CBO Report: U.S. Deficits “Unsupportable”

By:  Bob Adelmann
02/02/2012
       
CBO Report: U.S. Deficits “Unsupportable”

In the summary of its “Budget and Economic Outlook” published on Tuesday, the Congressional Budget Office (CBO) noted the supportability of deficit spending even under its “alternative” analysis. Noted the CBO: “Even if the fiscal policies specified by current law come to pass, budgetary challenges over the longer term remain — and the challenges will be much more acute if those policies do not remain in place.” It added:

 

In the summary of its “Budget and Economic Outlook” published on Tuesday, the Congressional Budget Office (CBO) noted the supportability of deficit spending even under its “alternative” analysis. Noted the CBO: “Even if the fiscal policies specified by current law come to pass, budgetary challenges over the longer term remain — and the challenges will be much more acute if those policies do not remain in place.” It added:

Under both CBO’s baseline and its alternative fiscal scenario, the aging of the population and rising costs for health care will push spending for Social Security, Medicare, Medicaid, and other federal health care programs considerably higher as a percentage of GDP. If that rising level of spending is coupled with revenues that are held close to the average share of GDP that they have represented for the past 40 years (rather than being allowed to increase, as under current law), the resulting deficits will increase federal debt to unsupportable levels.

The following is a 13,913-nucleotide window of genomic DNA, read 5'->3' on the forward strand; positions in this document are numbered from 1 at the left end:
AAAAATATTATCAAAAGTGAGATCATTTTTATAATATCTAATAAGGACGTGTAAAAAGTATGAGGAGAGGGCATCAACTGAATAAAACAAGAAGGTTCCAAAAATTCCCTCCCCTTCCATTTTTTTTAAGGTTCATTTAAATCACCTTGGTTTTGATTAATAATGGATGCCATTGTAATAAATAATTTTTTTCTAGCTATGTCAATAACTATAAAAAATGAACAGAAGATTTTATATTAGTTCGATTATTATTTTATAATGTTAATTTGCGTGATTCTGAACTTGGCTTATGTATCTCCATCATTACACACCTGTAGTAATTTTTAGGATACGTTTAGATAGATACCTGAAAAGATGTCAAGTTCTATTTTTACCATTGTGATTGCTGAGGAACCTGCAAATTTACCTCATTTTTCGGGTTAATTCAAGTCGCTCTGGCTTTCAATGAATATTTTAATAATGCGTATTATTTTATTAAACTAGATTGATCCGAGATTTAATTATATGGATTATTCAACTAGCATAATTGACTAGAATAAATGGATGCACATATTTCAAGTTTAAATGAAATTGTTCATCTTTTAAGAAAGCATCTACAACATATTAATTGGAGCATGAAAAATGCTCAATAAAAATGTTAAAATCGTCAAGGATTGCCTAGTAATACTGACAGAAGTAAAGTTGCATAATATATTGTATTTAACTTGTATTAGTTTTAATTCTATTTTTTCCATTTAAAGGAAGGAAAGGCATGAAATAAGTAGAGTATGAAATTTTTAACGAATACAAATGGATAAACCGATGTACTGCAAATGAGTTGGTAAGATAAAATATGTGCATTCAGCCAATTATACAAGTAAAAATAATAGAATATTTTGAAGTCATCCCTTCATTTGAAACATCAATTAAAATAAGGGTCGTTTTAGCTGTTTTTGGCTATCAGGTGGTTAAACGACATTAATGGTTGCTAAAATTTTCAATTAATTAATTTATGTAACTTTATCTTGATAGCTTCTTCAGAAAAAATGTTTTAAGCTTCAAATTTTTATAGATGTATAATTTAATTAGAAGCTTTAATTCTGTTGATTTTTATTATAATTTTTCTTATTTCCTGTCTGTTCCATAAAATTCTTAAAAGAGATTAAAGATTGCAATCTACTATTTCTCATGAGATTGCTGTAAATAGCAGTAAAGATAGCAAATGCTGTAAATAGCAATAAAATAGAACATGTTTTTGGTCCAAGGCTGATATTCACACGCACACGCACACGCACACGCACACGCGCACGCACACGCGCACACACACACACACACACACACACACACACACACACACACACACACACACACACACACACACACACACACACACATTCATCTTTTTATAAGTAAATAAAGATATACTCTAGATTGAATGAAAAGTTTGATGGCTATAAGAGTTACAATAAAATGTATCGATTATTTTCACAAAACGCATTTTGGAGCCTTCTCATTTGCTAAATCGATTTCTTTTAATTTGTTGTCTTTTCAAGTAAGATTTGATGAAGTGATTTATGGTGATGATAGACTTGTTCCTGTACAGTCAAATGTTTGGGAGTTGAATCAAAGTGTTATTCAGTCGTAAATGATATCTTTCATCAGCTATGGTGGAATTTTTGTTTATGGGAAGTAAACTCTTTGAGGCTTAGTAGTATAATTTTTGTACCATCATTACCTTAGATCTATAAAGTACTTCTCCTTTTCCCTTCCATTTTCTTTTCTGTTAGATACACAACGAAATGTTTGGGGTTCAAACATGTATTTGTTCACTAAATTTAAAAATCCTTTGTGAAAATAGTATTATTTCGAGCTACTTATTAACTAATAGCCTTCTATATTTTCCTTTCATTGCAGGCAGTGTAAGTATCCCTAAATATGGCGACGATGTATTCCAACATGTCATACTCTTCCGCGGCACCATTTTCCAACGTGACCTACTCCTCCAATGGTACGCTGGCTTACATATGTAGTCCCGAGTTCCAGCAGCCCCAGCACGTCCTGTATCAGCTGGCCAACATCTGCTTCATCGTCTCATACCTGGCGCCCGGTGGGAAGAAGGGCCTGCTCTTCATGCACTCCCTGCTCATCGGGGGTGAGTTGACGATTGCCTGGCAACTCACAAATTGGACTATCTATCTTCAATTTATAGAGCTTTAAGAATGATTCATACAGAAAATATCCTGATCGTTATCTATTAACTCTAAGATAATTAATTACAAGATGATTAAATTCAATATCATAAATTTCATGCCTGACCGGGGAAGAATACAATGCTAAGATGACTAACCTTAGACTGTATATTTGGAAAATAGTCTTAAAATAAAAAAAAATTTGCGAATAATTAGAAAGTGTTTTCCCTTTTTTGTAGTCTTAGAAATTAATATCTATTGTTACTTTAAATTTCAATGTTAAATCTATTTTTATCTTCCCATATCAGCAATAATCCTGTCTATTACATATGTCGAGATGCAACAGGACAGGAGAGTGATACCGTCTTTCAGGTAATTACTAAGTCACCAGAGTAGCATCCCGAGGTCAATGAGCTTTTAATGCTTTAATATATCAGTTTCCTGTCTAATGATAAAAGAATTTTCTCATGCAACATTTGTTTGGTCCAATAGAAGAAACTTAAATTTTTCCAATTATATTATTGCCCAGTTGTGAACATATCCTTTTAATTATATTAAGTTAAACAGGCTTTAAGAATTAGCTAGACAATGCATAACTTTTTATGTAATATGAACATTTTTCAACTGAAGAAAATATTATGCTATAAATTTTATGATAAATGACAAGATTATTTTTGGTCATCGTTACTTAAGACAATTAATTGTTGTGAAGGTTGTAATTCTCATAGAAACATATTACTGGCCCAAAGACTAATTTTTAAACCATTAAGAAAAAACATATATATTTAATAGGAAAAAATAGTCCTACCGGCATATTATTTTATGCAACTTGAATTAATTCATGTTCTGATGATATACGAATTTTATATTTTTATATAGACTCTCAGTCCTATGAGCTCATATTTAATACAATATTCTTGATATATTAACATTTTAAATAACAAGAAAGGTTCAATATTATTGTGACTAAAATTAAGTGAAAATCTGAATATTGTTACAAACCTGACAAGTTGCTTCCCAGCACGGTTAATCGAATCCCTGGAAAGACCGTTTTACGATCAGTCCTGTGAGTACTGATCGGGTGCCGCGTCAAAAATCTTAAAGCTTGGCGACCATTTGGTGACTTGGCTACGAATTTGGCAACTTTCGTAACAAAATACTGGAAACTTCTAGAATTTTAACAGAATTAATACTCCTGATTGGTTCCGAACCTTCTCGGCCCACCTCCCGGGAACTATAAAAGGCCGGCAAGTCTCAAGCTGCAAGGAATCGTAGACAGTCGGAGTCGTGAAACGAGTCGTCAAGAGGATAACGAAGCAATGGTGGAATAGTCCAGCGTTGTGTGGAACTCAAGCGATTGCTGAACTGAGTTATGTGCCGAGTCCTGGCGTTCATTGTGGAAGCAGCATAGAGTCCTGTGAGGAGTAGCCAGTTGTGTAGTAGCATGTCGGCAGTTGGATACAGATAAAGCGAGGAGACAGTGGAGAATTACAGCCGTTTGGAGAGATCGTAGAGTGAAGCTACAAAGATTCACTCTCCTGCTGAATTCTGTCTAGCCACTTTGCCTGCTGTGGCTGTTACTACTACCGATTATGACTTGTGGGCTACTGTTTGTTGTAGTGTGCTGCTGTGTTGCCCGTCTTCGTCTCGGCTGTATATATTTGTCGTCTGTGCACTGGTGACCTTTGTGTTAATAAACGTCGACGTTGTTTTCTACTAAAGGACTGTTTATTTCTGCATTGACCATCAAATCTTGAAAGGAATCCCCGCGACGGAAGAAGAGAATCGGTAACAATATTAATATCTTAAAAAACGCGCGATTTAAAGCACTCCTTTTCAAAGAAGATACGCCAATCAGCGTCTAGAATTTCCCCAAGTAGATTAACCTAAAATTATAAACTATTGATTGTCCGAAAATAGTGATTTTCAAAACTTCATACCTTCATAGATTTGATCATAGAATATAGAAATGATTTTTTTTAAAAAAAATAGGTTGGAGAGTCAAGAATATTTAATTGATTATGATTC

In non-economic terms, then, the CBO is saying that no matter how one looks at the numbers, the United States is headed for disaster.
 
Using assumptions that current law remains in place — with the Bush tax cuts disappearing — revenues in 2013 and beyond will increase by an astonishing $800 billion, and yet even that enormous tax hike isn’t enough to close the gap between expenditures and taxes. The CBO even took into account that inflation will drive peoples’ incomes into higher tax brackets, subjecting more of their taxable income to higher rates of taxation, and still that wasn’t enough. In that “steady-state” scenario the national debt, currently pushing $16 trillion, would explode to $21.6 trillion in less than 10 years.

Click here to read the entire article.

Illustration Congressional Budget Office report: "Testimony on the Budget and Economic Outlook: Fiscal Years 2012 to 2022."
 

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